• I really don't think the 3d desktop will be feasable until we have some form of useful, cheap, and easy to use 3D input device.

      Nope; that's a mistake far too may people make. What will make 3D useful is a 3D paradigm that does more than a 2D one. The 2D GUI took off not merely because of graphic hardware, but the introduction of WIMP as the basis for presenting information. That's simply not happing in 3D currently. We're getting all sorts of interfaces that use the extra dimension for useless infor

    • Re:3D input devices (Score:2, Informative)

      by sadangel (702907)

      Cheap: no. Easy to use: fairly. 3D: oh yeah.

      The phantom [sensable.com] is the darling device of many haptics researchers right now. It is pretty much exactly what you'd expect a 3D mouse to be. It's price pretty much limits its market to researchers and serious artists at the moment. I've had the chance to play with it and I can tell you that it's a fun little toy. No one has built a desktop for it yet though.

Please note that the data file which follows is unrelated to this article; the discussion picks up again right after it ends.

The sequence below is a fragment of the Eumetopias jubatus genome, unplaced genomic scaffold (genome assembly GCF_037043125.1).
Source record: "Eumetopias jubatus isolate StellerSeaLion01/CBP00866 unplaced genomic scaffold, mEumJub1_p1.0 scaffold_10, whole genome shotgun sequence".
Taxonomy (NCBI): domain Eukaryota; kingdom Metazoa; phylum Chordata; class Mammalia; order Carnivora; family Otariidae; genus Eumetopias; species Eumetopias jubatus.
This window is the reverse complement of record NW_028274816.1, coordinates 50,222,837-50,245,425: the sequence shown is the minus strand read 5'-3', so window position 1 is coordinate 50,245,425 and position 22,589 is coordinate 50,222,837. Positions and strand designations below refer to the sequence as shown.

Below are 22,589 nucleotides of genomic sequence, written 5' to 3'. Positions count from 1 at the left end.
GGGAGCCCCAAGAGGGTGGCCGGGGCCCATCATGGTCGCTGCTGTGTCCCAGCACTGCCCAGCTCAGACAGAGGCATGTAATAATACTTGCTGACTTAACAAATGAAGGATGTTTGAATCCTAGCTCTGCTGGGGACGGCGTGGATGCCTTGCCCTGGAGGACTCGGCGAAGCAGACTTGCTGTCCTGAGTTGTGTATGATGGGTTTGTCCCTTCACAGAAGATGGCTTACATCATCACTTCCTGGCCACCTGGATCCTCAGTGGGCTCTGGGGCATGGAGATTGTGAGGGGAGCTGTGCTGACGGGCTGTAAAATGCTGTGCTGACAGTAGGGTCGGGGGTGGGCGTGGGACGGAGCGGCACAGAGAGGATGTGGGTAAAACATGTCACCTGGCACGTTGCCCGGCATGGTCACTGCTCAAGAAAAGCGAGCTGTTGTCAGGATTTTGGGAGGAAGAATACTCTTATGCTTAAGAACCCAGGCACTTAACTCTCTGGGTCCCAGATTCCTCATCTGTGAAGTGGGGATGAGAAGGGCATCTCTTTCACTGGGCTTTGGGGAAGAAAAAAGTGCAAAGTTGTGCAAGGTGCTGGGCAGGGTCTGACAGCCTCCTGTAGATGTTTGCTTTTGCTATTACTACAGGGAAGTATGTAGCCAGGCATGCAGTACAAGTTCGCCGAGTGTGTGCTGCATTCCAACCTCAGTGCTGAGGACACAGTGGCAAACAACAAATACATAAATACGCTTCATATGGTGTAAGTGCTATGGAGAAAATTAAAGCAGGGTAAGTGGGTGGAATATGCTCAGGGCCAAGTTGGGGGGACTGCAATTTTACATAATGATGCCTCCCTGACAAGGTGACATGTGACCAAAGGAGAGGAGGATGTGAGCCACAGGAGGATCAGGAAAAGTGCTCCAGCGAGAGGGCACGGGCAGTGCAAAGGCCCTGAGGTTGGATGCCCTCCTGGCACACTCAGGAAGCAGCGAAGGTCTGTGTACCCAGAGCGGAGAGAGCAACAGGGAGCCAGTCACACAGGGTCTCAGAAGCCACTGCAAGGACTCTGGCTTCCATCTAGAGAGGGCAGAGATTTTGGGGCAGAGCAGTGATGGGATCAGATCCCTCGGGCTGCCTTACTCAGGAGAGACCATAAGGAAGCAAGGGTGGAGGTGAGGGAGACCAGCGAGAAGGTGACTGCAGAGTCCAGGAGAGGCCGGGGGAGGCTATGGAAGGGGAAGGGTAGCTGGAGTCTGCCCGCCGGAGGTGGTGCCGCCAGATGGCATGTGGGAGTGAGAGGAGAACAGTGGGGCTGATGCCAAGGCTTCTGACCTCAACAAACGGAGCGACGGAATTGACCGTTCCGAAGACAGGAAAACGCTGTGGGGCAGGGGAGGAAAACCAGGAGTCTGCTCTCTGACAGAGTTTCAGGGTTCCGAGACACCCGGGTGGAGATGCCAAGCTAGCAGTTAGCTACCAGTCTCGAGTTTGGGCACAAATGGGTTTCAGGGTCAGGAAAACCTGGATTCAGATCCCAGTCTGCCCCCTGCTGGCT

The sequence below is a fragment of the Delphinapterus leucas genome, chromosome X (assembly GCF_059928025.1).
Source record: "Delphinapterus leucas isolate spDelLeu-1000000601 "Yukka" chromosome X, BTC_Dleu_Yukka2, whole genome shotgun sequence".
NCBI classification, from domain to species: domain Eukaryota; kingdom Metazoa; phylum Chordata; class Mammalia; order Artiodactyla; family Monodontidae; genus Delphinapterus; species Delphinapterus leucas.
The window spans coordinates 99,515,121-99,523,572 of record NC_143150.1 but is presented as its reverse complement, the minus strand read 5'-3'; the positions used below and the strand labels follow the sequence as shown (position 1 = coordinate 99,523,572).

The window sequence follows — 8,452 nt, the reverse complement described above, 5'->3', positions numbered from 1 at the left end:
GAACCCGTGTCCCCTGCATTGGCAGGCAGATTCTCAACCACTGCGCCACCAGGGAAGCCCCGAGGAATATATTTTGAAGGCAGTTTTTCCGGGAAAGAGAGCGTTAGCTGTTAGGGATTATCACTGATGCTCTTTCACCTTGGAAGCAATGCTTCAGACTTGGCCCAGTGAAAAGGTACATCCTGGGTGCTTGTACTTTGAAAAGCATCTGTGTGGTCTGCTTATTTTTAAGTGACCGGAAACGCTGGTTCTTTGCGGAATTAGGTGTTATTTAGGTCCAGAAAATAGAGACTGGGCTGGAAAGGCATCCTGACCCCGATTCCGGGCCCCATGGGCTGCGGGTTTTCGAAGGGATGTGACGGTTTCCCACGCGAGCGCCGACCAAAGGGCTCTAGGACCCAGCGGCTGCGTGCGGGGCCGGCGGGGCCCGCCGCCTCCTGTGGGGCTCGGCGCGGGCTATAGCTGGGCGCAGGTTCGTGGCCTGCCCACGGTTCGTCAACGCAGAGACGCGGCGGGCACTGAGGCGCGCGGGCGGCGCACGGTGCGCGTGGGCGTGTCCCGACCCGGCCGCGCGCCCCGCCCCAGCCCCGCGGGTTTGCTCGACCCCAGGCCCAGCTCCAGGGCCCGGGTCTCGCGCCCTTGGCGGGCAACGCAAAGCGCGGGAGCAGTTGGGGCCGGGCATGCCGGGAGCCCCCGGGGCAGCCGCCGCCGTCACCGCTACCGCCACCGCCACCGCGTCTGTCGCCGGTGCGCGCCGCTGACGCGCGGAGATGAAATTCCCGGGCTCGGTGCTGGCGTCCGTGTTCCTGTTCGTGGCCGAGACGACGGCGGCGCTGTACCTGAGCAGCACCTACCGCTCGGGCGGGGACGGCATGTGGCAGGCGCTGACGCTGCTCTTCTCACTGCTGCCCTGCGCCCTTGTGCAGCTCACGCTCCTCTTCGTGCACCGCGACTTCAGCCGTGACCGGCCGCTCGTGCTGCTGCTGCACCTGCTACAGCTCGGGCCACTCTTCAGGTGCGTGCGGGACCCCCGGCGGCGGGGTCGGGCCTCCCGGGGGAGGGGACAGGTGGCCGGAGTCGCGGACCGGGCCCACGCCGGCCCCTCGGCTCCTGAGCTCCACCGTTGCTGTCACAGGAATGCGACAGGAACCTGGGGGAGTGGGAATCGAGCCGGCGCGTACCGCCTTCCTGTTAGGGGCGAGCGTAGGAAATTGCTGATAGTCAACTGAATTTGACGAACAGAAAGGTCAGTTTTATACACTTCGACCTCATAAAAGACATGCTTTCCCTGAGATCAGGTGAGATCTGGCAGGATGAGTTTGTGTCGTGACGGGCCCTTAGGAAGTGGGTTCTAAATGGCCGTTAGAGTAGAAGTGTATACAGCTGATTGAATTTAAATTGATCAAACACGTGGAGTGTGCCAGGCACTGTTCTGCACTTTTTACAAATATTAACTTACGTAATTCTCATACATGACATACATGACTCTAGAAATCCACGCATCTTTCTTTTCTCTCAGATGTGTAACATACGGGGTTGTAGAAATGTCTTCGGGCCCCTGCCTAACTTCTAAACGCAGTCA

• Re:3D input devices (Score:4, Interesting)

      by Arkus (15103) on Wednesday April 14, 2004 @11:09PM (#8866093)
      Check out this glove [essentialreality.com] from Essential Reality. It reminds me of the powerglove from the original nintendo, but includes source code for Linux and M$ Windows. I've been considering picking up one just to try my hand at some 3D desktop interface programming.
  • Google cache.. (Score:4, Informative)

    by Pranjal (624521) on Wednesday April 14, 2004 @08:23PM (#8865641)
    ..two posts and it's slasdotted. Here is the Google Cache [216.239.41.104].
  • by aliens (90441) on Wednesday April 14, 2004 @08:24PM (#8865649) Homepage Journal
    What I have yet to see on any sort of 3D gui, is a thought out plan. (If anyone has please link)

    I would like to see some thought like a list of limitations that the 2D GUI paradigm currently has and how a 3D GUI could address these issues while not producing a huge long list of its own problems.